What Biden actually means when he says “all foreign policy is the logical extension of personal relationships.”
If one phrase defines President Joe Biden’s approach to negotiating, it’s “all politics is personal.” When he uses that line, he aims to convey a rock-ribbed belief that finding what the other person can and can’t accept — be it a member of Congress from the other party or a foreign leader — will eventually lead to better relations and even mutually agreeable deals.
During a Wednesday press conference following his Geneva summit with Russian President Vladimir Putin, Biden showed once more that he puts a lot of faith in that approach. “All foreign policy is the logical extension of personal relationships,” Biden said. “It’s the way human nature functions.”
That’s not Biden saying all it takes to improve US-Russia relations is to have a one-on-one chat with Putin, although they did have a roughly 90-minute discussion. It meant, as he went on to explain, that because of that discussion, both men are now clear on what red lines not to cross as they seek to cooperate on arms control, cybersecurity, and more.
That outcome, in Biden’s mind, was worth the trip.
“What I’m saying is I think there’s a genuine prospect to significantly improve relations between our two countries without us giving up a single, solitary thing based on principle and our values,” he told reporters. “This is not just about self-interest. It’s about mutual self-interest.”
It’s the clearest distillation yet of how Biden thinks about foreign policy and diplomacy. Sure, there are constraints on what can be achieved, but the only way to make progress is to hear the other person out and find areas of common ground.
The problem for Biden is that it might not work.
“Personal diplomacy can matter. But it’s not the foundation for foreign policy and can’t overcome major structural constraints or national interests,” said Elizabeth Saunders, an associate professor at Georgetown University.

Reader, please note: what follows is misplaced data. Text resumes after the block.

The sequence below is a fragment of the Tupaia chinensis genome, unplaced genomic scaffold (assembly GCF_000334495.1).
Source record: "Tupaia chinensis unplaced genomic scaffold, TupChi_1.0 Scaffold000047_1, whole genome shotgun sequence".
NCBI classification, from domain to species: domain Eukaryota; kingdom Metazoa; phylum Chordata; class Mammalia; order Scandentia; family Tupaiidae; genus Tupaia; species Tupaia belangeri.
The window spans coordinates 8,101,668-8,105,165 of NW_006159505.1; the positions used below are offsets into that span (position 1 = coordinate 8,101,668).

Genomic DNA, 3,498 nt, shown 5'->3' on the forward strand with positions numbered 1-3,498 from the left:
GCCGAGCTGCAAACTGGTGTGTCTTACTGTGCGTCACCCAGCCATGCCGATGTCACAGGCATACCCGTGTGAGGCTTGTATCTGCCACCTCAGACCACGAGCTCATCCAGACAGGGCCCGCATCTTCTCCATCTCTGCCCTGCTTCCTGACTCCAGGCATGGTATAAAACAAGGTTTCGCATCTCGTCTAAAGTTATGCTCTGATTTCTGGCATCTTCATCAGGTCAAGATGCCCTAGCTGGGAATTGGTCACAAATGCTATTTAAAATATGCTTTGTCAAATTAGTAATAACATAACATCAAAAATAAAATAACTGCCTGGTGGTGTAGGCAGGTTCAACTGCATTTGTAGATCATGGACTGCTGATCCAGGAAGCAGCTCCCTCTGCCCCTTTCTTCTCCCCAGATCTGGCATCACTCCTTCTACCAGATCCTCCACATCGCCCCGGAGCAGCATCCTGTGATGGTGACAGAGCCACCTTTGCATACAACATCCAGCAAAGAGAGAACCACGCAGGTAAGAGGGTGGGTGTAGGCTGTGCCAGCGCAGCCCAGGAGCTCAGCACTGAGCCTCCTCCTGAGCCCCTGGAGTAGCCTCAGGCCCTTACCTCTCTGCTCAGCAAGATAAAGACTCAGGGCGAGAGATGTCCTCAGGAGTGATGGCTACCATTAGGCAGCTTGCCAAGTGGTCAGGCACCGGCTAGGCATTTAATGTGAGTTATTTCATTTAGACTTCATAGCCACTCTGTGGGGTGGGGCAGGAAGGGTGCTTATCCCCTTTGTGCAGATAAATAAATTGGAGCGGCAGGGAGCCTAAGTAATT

Biden is hoping his personal touch will work on Putin
Every American president since George W. Bush has tried some sort of reset with Putin’s Russia with the hope of improving relations between the two countries. Some, like President Donald Trump, also believed that engaging mano a mano with Putin would get him to change his behavior.
But Biden does seem to believe that he offers something different: a clear-eyed view that he can’t change Putin, but he can work with him where the two countries’ interests align. Some of those include fighting terrorism, reaching a political solution in Syria, finding ways to coexist in the Arctic, reducing the likelihood of nuclear war, and more.
This is all a big bet for Biden to make, and the Geneva summit showed precisely why.
Other than a promise to hold talks on a future nuclear agreement and an end to cyber hacking, along with the return of ambassadors to each other’s capital cities, little of actual substance came out of the meeting.
“The image of flying somewhere to look the adversary in the eye and make a breakthrough is misleading. It’s very rare,” said Saunders, though she noted that “regular discussions can keep information flowing.”
What’s more, it’s possible the summit could end up backfiring on Biden, especially if Putin soon decides to launch a cyberattack against the US or allow prominent dissident Alexei Navalny to die in prison — two things Biden warned would be unacceptable to the US. That would put Biden in the position of having to retaliate forcefully with sanctions or other measures, experts say, derailing any efforts to get US-Russia relations back on track.
Knowing the long odds, even Biden acknowledged his bet might not pay off. “Let’s see what happens,” he said at his press conference. “I’m not confident [Putin] will change his behavior.”
Analysts share that skeptical view, saying that reiterating America’s stances won’t have much of an effect on Putin. “We can deliver a message, as other presidents have, but from the Russian perspective, they’ve heard this before,” said Alina Polyakova, president and CEO of the Center for European Policy Analysis in Washington, DC.
But the president has now played his hand, and by doing so he’s put his “all foreign policy is personal” play to the test. Biden expects he’ll find out if he made the right call soon enough: “We’re going to be able to … look ahead in three to six months and say, ‘Did the things we agreed to sit down and try to work out, did it work?’”